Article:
A population- and family-based study of Canadian families reveals association of HLA DRB1*0103 with colonic involvement in inflammatory bowel disease

Authors

  • Dr. Mark S. Silverberg,

    Corresponding author
    1. Departments of Medicine, Surgery, Public Health Sciences, Immunology, and Molecular and Medical Genetics, University of Toronto, Samuel Lunenfeld Research Institute and Mount Sinai Hospital, Toronto, Canada
    2. The Toronto General Hospital Research Institute, Toronto, Ontario, Canada
    • Mount Sinai Hospital, 600 University Avenue, Room 441, Toronto, Ontario M5G 1X5, Canada.
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  • Lucia Mirea,

    1. Departments of Medicine, Surgery, Public Health Sciences, Immunology, and Molecular and Medical Genetics, University of Toronto, Samuel Lunenfeld Research Institute and Mount Sinai Hospital, Toronto, Canada
    2. The Toronto General Hospital Research Institute, Toronto, Ontario, Canada
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  • Shelley B. Bull,

    1. Departments of Medicine, Surgery, Public Health Sciences, Immunology, and Molecular and Medical Genetics, University of Toronto, Samuel Lunenfeld Research Institute and Mount Sinai Hospital, Toronto, Canada
    2. The Toronto General Hospital Research Institute, Toronto, Ontario, Canada
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  • Janet E. Murphy,

    1. Departments of Medicine, Surgery, Public Health Sciences, Immunology, and Molecular and Medical Genetics, University of Toronto, Samuel Lunenfeld Research Institute and Mount Sinai Hospital, Toronto, Canada
    2. The Toronto General Hospital Research Institute, Toronto, Ontario, Canada
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  • A. Hillary Steinhart,

    1. Departments of Medicine, Surgery, Public Health Sciences, Immunology, and Molecular and Medical Genetics, University of Toronto, Samuel Lunenfeld Research Institute and Mount Sinai Hospital, Toronto, Canada
    2. The Toronto General Hospital Research Institute, Toronto, Ontario, Canada
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  • Gordon R. Greenberg,

    1. Departments of Medicine, Surgery, Public Health Sciences, Immunology, and Molecular and Medical Genetics, University of Toronto, Samuel Lunenfeld Research Institute and Mount Sinai Hospital, Toronto, Canada
    2. The Toronto General Hospital Research Institute, Toronto, Ontario, Canada
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  • Robin S. McLeod,

    1. Departments of Medicine, Surgery, Public Health Sciences, Immunology, and Molecular and Medical Genetics, University of Toronto, Samuel Lunenfeld Research Institute and Mount Sinai Hospital, Toronto, Canada
    2. The Toronto General Hospital Research Institute, Toronto, Ontario, Canada
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  • Zane Cohen,

    1. Departments of Medicine, Surgery, Public Health Sciences, Immunology, and Molecular and Medical Genetics, University of Toronto, Samuel Lunenfeld Research Institute and Mount Sinai Hospital, Toronto, Canada
    2. The Toronto General Hospital Research Institute, Toronto, Ontario, Canada
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  • Judith A. Wade,

    1. Departments of Medicine, Surgery, Public Health Sciences, Immunology, and Molecular and Medical Genetics, University of Toronto, Samuel Lunenfeld Research Institute and Mount Sinai Hospital, Toronto, Canada
    2. The Toronto General Hospital Research Institute, Toronto, Ontario, Canada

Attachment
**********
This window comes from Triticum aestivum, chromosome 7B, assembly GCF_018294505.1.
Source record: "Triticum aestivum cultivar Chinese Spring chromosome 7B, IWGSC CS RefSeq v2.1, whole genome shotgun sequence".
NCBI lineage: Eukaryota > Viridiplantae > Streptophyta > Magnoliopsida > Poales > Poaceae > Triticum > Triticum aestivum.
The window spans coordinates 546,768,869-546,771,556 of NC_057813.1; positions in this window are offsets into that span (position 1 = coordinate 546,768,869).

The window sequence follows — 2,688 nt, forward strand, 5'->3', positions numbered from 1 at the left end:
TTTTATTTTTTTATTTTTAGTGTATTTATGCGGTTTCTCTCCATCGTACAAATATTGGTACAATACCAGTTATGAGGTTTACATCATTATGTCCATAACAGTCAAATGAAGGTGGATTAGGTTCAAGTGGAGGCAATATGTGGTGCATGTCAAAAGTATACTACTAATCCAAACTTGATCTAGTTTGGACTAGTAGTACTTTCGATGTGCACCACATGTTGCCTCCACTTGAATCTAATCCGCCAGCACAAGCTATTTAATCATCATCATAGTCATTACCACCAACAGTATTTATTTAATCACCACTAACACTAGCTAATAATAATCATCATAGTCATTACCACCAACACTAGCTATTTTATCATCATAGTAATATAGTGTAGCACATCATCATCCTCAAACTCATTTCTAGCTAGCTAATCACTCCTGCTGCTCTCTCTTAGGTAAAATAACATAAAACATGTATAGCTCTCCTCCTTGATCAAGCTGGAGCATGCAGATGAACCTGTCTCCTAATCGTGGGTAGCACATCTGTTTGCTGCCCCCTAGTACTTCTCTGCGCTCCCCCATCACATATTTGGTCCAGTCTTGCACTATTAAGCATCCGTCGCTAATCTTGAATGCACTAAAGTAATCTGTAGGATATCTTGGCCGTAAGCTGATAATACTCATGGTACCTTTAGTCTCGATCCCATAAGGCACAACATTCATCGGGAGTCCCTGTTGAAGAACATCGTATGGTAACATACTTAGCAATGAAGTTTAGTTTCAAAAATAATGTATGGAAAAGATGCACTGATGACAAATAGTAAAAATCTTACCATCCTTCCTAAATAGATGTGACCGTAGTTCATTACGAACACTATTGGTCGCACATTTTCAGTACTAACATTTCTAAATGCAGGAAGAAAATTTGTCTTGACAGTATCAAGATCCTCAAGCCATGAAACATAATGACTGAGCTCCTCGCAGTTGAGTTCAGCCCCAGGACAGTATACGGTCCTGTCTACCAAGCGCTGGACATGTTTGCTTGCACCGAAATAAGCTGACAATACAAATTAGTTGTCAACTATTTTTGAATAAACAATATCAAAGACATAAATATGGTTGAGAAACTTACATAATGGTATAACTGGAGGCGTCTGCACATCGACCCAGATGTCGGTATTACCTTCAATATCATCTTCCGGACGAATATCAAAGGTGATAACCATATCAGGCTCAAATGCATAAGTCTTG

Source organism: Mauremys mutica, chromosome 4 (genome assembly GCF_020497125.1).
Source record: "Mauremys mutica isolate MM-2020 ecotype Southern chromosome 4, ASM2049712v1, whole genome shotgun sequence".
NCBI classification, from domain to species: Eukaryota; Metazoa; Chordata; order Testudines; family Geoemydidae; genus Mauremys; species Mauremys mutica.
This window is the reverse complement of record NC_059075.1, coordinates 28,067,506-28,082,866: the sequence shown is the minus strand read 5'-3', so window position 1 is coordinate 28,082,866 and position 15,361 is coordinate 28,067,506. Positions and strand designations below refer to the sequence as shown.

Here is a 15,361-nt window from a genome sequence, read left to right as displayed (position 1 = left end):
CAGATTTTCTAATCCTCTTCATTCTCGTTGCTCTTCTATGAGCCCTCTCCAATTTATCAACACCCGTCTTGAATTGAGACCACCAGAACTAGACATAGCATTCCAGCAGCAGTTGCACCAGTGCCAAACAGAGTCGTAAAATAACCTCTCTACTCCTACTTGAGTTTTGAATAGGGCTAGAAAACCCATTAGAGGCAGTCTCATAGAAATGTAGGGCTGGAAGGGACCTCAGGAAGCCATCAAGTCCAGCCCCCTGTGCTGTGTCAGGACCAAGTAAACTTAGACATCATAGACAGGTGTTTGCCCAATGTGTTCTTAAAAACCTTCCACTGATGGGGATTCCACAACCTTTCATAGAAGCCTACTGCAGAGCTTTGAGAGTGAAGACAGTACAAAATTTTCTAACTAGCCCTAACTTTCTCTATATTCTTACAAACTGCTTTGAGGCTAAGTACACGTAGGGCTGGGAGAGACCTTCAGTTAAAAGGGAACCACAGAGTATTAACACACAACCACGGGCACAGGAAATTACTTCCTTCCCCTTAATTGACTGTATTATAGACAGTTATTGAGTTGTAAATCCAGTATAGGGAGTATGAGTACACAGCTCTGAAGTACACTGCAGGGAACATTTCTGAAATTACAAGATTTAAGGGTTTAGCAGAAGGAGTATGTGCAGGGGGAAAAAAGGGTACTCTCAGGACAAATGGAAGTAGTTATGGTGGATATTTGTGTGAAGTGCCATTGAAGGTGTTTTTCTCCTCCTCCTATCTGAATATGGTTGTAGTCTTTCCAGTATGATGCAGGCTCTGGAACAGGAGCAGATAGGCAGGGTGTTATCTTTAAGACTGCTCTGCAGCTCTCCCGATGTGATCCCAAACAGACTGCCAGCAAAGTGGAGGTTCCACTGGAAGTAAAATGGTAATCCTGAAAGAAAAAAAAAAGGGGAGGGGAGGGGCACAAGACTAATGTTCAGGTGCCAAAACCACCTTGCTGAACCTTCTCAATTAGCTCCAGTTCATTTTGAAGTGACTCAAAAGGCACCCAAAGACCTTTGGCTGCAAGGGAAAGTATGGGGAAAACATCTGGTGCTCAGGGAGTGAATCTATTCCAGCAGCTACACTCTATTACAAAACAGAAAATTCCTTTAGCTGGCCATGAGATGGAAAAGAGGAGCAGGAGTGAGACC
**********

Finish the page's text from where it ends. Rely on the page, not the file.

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  • Katherine A. Siminovitch

    1. Departments of Medicine, Surgery, Public Health Sciences, Immunology, and Molecular and Medical Genetics, University of Toronto, Samuel Lunenfeld Research Institute and Mount Sinai Hospital, Toronto, Canada
    2. The Toronto General Hospital Research Institute, Toronto, Ontario, Canada
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Abstract

The aim of this study was to identify major histocompatibility complex alleles associated with the development and clinical features of inflammatory bowel disease (IBD). Genotyping at the human leukocyte antigen (HLA) DRB1 and DQB1 loci was performed on individuals from 118 Caucasian IBD sibling pair families and on 216 healthy controls. Both population- and family-based association tests were used to analyze data obtained on the entire study population and on clinical subgroups stratified by diagnosis, ethnicity, and disease distribution. HLA DRB1*0103 was significantly associated with IBD (OR = 6.0, p = 0.0001) in a case–control analysis of non-Jewish IBD-affected individuals. This association was apparent among both Crohn's disease (OR = 5.23, p = 0.0007) and ulcerative colitis (OR = 7.9, p = 0.0001) patients and was confirmed in the non-Jewish IBD population by results of family-based association analysis using the transmission disequilibrium test. HLA DQB1*0501 was also associated with IBD (OR = 1.64, p = 0.02) in the non-Jewish population, but statistically significant association of this allele with disease was not detected for Crohn's disease and ulcerative colitis separately. No significant associations were identified among the Jewish patients. In the non-Jewish IBD families, IBD was as strongly associated with the DRB1*0103 DQB1*0501 haplotype as with the DRB1*0103 allele alone. The carrier frequency of the DRB1*0103 allele was found to be 10-fold higher in Crohn's disease patients with pure colonic involvement than in healthy controls (38.5% vs. 3.2%; p = 0.0002). These data demonstrate the association of the HLA DRB1*0103 allele with both Crohn's disease and ulcerative colitis and with large intestine–restricted disease in non-Jewish IBD patients and therefore identify HLA DRB1*0103 as a potentially important contributor to disease susceptibility and to expression of colonic involvement in IBD.

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